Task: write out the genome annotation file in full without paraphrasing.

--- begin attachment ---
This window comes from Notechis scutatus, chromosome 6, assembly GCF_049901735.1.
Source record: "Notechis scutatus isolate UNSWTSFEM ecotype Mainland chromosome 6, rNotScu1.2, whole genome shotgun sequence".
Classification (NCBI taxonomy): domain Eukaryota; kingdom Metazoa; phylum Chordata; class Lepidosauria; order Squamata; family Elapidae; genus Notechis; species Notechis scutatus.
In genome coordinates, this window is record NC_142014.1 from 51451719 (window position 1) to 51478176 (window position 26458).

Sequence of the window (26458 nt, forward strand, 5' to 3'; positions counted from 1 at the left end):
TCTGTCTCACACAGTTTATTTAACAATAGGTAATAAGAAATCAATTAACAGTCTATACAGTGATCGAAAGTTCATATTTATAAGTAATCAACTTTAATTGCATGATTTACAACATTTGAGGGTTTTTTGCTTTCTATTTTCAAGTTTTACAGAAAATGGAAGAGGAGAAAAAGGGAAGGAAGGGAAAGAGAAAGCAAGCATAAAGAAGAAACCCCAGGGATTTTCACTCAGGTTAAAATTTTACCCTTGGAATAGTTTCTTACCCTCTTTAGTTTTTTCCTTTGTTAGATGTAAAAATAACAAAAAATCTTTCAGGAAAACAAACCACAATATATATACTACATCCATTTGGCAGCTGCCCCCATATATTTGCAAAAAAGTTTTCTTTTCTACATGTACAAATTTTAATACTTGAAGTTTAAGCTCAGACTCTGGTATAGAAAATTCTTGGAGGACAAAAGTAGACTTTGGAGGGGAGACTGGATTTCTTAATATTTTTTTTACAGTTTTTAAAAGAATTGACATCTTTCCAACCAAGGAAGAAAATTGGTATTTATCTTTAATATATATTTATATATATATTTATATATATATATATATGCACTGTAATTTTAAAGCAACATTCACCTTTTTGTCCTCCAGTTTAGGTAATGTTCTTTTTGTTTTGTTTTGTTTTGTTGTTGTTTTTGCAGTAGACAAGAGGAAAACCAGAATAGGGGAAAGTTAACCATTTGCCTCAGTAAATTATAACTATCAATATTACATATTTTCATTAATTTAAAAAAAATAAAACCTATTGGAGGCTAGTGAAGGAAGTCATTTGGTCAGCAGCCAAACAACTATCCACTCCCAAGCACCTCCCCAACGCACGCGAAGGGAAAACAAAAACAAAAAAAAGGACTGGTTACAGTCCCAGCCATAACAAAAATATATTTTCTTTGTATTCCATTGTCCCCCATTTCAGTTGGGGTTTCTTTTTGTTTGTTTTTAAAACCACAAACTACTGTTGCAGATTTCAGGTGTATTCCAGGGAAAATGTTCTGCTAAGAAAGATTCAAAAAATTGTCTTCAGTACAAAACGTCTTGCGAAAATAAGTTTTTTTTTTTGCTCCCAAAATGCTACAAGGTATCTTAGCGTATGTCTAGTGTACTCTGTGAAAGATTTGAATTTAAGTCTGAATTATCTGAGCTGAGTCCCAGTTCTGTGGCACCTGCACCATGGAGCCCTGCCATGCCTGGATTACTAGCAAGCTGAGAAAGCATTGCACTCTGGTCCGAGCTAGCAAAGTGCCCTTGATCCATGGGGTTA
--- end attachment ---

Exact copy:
This window comes from Notechis scutatus, chromosome 6, assembly GCF_049901735.1.
Source record: "Notechis scutatus isolate UNSWTSFEM ecotype Mainland chromosome 6, rNotScu1.2, whole genome shotgun sequence".
Classification (NCBI taxonomy): domain Eukaryota; kingdom Metazoa; phylum Chordata; class Lepidosauria; order Squamata; family Elapidae; genus Notechis; species Notechis scutatus.
In genome coordinates, this window is record NC_142014.1 from 51451719 (window position 1) to 51478176 (window position 26458).

Sequence of the window (26458 nt, forward strand, 5' to 3'; positions counted from 1 at the left end):
TCTGTCTCACACAGTTTATTTAACAATAGGTAATAAGAAATCAATTAACAGTCTATACAGTGATCGAAAGTTCATATTTATAAGTAATCAACTTTAATTGCATGATTTACAACATTTGAGGGTTTTTTGCTTTCTATTTTCAAGTTTTACAGAAAATGGAAGAGGAGAAAAAGGGAAGGAAGGGAAAGAGAAAGCAAGCATAAAGAAGAAACCCCAGGGATTTTCACTCAGGTTAAAATTTTACCCTTGGAATAGTTTCTTACCCTCTTTAGTTTTTTCCTTTGTTAGATGTAAAAATAACAAAAAATCTTTCAGGAAAACAAACCACAATATATATACTACATCCATTTGGCAGCTGCCCCCATATATTTGCAAAAAAGTTTTCTTTTCTACATGTACAAATTTTAATACTTGAAGTTTAAGCTCAGACTCTGGTATAGAAAATTCTTGGAGGACAAAAGTAGACTTTGGAGGGGAGACTGGATTTCTTAATATTTTTTTTACAGTTTTTAAAAGAATTGACATCTTTCCAACCAAGGAAGAAAATTGGTATTTATCTTTAATATATATTTATATATATATTTATATATATATATATATGCACTGTAATTTTAAAGCAACATTCACCTTTTTGTCCTCCAGTTTAGGTAATGTTCTTTTTGTTTTGTTTTGTTTTGTTGTTGTTTTTGCAGTAGACAAGAGGAAAACCAGAATAGGGGAAAGTTAACCATTTGCCTCAGTAAATTATAACTATCAATATTACATATTTTCATTAATTTAAAAAAAATAAAACCTATTGGAGGCTAGTGAAGGAAGTCATTTGGTCAGCAGCCAAACAACTATCCACTCCCAAGCACCTCCCCAACGCACGCGAAGGGAAAACAAAAACAAAAAAAAGGACTGGTTACAGTCCCAGCCATAACAAAAATATATTTTCTTTGTATTCCATTGTCCCCCATTTCAGTTGGGGTTTCTTTTTGTTTGTTTTTAAAACCACAAACTACTGTTGCAGATTTCAGGTGTATTCCAGGGAAAATGTTCTGCTAAGAAAGATTCAAAAAATTGTCTTCAGTACAAAACGTCTTGCGAAAATAAGTTTTTTTTTTTGCTCCCAAAATGCTACAAGGTATCTTAGCGTATGTCTAGTGTACTCTGTGAAAGATTTGAATTTAAGTCTGAATTATCTGAGCTGAGTCCCAGTTCTGTGGCACCTGCACCATGGAGCCCTGCCATGCCTGGATTACTAGCAAGCTGAGAAAGCATTGCACTCTGGTCCGAGCTAGCAAAGTGCCCTTGATCCATGGGGTTA